The-Impossible-Knife-of-MemoryAt the time that Ann contacted me, I was nearing the end of Laurie Halse Anderson’s most recent novel, The Impossible Knife of Memory. A fan of her earlier Speak and Wintergirls, I was especially interested in the new one because it features a teenager coping with her father’s Post-Traumatic Stress Disorder — a similar situation to the one my characters Daniel in Gringolandia and Tina in Surviving Santiago face with their father. The circumstances are different — Anderson’s protagonist, Hayley Kincain, is an only child who lives with her single father, a veteran of the wars in Afghanistan and Iraq, and her novel highlights the challenges that veterans of those wars face along with their families. Hayley’s closeness to her father means that she has absorbed the hyper-alertness, paranoia, and emotional numbness and detachment characteristic of PTSD. She lives in fear that her father will kill himself, a fear that turns out to be well-founded. The conflict comes because Hayley needs to get on with her life, but she is the only person who connects her damaged father to the real world, and even she is starting to crack.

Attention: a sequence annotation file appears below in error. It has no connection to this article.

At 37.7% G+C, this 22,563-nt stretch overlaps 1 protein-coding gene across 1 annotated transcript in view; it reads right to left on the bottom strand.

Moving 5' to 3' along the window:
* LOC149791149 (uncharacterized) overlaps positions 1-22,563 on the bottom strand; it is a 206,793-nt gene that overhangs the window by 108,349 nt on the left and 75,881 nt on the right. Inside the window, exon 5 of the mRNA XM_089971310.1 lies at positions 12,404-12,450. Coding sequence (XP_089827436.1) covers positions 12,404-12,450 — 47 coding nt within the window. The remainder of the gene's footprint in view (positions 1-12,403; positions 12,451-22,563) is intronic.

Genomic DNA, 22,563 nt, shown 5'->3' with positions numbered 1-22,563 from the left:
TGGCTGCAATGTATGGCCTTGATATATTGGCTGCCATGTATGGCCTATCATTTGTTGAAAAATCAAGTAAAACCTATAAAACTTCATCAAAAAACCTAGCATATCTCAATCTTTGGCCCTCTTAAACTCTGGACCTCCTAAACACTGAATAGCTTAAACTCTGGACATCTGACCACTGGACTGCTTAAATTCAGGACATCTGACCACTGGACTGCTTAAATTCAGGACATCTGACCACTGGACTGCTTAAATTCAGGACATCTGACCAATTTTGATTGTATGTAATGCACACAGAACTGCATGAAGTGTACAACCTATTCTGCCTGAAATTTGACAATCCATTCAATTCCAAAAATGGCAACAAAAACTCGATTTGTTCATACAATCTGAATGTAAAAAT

In my forthcoming (2015) Surviving Santiago the other characters are aware of Marcelo’s fragile state, and they have formed a “security detail” to watch over him. He believes, as does Tina when she first arrives in Chile from the US to visit him, that this security detail is to protect him from his political enemies, but within her first week she comes to realize that the political situation is far less dangerous to him than his own mind. Those around Marcelo have already taken away guns, knives, ropes, and access to pills (things that remain tantalizingly close to Hayley’s father), but they cannot change his reckless disregard for his own safety in what is still a volatile political situation. When Tina arrives, fresh and na├»ve and with her own agenda, she disrupts the balance, but can her desire to connect with her father give him the strength to save himself?